The big question for the new school year? “Teaching in a time of terror: How do we respond?”
That’s what I’m supposed to talk about this week before an audience of teachers in northern Virginia — many with classrooms near the Pentagon. Like most educators across America, they’re gearing up for the first anniversary of 9/11 — and for the inevitable questions and emotions surrounding the ongoing war on terrorism.
The first thing I’ll say is “thank you.” Much has been said about the heroic deeds of firefighters, police officers and rescue workers on 9/11 and in the days that followed. Rightly so. They symbolize America at our best.
But let’s not forget the teachers. Many of these unsung heroes and heroines acted swiftly to comfort and protect kids in schools near the World Trade Center and the Pentagon. Many more were the first line of response on 9/11 for thousands of bewildered children throughout the nation. And they were there each day thereafter working hard to help students comprehend the incomprehensible in a world changed by terror.
Now comes a new school year — and the first anniversary of that tragic day. What should teachers do to “remember Sept. 11?”
On the day itself, my advice is simple: Focus on commemoration — not explanation.
Hold school-wide assemblies to honor those who died and served on Sept. 11 — and those who have died (and served) for the past year fighting terrorism. Celebrate the strength and resilience of America’s guiding principles — but without empty slogans or mindless jingoism (always a temptation in times of crisis).
In the classroom, be honest about what happened — but avoid simplistic generalizations about “root causes” of terrorism. Of course, many historical and current factors contribute to the rise of terrorist groups in various parts of the world. But on Sept. 11, students need to be reminded that nothing — nothing — justifies the murder of innocent people by suicide hijackers or bombers. Evil is evil. Period.
Commemorating 9/11 in the classroom should also include listening to what kids have to say. Through writing, speaking and art, let students express what they feel and think on this important anniversary.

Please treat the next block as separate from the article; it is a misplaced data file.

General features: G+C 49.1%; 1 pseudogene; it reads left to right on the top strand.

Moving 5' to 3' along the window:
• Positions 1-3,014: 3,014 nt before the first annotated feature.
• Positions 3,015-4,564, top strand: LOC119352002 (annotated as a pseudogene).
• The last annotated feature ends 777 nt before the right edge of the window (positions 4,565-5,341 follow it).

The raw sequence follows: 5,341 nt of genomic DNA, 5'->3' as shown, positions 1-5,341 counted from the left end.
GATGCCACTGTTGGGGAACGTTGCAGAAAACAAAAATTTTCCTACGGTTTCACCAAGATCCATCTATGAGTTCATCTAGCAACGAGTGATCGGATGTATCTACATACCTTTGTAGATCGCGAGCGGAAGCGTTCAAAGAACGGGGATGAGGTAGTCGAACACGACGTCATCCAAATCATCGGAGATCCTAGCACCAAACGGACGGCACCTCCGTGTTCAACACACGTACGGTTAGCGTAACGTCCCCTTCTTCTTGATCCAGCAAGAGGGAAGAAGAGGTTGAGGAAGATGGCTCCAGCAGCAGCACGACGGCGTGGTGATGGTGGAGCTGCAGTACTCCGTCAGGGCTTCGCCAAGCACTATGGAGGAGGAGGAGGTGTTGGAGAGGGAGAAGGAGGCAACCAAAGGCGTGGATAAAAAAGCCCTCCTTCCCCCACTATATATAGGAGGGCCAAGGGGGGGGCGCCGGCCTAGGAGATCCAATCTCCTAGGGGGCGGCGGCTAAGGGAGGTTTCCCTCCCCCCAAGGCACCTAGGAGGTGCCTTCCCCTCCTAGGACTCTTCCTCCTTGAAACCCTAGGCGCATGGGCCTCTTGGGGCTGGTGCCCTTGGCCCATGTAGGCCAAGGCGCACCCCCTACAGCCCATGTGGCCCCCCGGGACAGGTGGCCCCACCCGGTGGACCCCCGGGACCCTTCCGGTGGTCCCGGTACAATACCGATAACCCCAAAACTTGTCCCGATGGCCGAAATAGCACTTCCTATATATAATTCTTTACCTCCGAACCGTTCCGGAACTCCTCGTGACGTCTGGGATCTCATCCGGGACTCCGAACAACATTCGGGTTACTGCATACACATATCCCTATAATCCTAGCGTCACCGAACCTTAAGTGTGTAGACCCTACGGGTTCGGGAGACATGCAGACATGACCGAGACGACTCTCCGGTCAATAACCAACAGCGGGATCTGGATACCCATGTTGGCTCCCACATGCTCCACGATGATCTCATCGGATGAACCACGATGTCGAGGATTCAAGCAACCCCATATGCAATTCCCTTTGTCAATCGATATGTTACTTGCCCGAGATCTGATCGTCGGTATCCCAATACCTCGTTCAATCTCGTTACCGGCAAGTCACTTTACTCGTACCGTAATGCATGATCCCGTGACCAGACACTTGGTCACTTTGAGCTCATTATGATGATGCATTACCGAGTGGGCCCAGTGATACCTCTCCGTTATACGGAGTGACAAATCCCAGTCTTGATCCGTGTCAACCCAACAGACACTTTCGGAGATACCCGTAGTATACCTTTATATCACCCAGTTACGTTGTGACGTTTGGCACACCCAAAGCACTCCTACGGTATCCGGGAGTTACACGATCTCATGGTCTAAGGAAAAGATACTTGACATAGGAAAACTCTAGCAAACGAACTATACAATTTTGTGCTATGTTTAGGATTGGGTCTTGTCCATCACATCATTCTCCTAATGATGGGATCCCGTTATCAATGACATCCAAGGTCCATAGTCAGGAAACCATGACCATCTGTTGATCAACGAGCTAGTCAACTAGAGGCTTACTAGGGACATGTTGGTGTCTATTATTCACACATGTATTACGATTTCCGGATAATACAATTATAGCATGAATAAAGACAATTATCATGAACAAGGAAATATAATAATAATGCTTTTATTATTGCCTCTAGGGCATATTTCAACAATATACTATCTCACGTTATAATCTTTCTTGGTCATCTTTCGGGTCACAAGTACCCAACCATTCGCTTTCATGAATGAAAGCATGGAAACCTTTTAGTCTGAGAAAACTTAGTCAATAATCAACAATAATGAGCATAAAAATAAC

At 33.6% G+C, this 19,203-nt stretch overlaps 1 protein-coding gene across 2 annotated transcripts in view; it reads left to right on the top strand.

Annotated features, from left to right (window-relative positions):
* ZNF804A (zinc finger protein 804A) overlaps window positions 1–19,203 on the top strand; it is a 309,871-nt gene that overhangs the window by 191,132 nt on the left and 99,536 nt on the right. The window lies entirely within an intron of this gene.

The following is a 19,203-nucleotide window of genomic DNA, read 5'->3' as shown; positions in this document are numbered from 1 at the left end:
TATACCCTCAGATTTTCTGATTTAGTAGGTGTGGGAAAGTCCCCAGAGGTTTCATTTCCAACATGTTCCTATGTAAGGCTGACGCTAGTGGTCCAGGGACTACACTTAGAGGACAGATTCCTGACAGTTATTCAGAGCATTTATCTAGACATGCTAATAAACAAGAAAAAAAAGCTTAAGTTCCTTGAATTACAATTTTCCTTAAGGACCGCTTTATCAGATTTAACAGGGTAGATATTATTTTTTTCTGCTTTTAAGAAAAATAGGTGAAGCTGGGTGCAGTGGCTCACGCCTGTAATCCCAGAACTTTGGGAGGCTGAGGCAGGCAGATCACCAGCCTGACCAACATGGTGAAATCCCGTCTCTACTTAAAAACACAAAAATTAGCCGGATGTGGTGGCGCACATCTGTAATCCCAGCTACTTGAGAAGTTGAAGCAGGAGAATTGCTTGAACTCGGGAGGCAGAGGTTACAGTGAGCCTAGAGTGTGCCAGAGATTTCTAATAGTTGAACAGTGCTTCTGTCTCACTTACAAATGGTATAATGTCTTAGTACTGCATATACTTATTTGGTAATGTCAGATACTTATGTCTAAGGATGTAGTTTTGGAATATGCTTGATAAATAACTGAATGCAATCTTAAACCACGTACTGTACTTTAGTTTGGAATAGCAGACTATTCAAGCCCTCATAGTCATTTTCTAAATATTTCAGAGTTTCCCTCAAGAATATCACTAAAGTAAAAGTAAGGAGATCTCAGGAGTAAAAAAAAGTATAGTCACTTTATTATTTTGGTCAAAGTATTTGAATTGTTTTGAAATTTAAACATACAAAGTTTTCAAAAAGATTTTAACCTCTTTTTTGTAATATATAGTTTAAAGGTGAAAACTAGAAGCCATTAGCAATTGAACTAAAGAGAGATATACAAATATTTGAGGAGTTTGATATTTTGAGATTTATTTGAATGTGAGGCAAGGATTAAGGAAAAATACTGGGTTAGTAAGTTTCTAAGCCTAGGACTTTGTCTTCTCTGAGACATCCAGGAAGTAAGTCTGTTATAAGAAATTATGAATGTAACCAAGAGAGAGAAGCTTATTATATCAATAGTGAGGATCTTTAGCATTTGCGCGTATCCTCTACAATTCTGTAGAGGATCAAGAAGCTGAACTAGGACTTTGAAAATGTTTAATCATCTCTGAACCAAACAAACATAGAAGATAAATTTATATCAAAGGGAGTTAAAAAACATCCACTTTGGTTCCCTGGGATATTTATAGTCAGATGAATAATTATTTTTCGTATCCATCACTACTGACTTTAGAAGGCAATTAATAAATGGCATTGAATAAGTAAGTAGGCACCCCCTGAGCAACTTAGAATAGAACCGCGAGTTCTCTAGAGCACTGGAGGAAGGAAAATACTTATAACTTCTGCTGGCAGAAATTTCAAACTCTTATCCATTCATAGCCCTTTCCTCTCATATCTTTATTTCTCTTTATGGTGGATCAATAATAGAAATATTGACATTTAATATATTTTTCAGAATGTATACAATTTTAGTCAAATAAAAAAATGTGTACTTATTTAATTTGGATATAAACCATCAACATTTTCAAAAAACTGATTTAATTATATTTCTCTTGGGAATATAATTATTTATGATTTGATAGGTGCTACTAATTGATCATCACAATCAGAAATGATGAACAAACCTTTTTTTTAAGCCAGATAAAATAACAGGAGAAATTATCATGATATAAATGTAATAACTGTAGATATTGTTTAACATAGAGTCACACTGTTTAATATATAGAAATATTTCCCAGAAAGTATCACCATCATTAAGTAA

So much for the day itself. But remembering 9/11 in schools must be much more than a one-day ritual repeated each year.
What more should be done? Schools might take their cue from the promise Abraham Lincoln made at Gettysburg in the aftermath of another great national tragedy. “We here highly resolve,” he said, “that these dead shall not have died in vain.” And then he called for “a new birth of freedom” so that “government of the people, by the people, for the people, shall not perish from the earth.”
Where will our “new birth of freedom” take place if not in schools? Before Sept. 11, 2001, many Americans seemed to have forgotten (or taken for granted) the civic mission of schools. Now we know (or should know) that renewing that mission is vital to the future of the American experiment in liberty.
Here’s my modest proposal: Let’s make the anniversary of 9/11 an annual “Day of Freedom” in every school — a day each year to celebrate the freedoms that define our nation. And make it a day to take stock of how well our students are learning what it means to be a free and responsible citizen of the United States.
This isn’t about adding more “civics lessons” (as important as those are). It’s about giving students and all members of the school community opportunities to practice democratic freedom.
As a starting point for “taking stock,” here are three questions every school should ask of itself:
Do all members of the school community — including students and parents — have a real voice in shaping the life of the school?
Does the school protect religious-liberty rights, encourage free expression, promote academic freedom, and ensure a free student press?
Are students given opportunities to practice civic virtue and moral character through service to the community and active engagement in civic issues?
Few schools will be able to answer “yes” to all of these questions on this first anniversary of Sept. 11. But if we work at it, by the next anniversary many more schools will have found new ways to educate for freedom and democracy. (For innovative ideas, visit www.firstamendmentschools.org.)
It’s time for America’s schools to move from “teaching in a time of terror” to “teaching for a new birth of freedom.”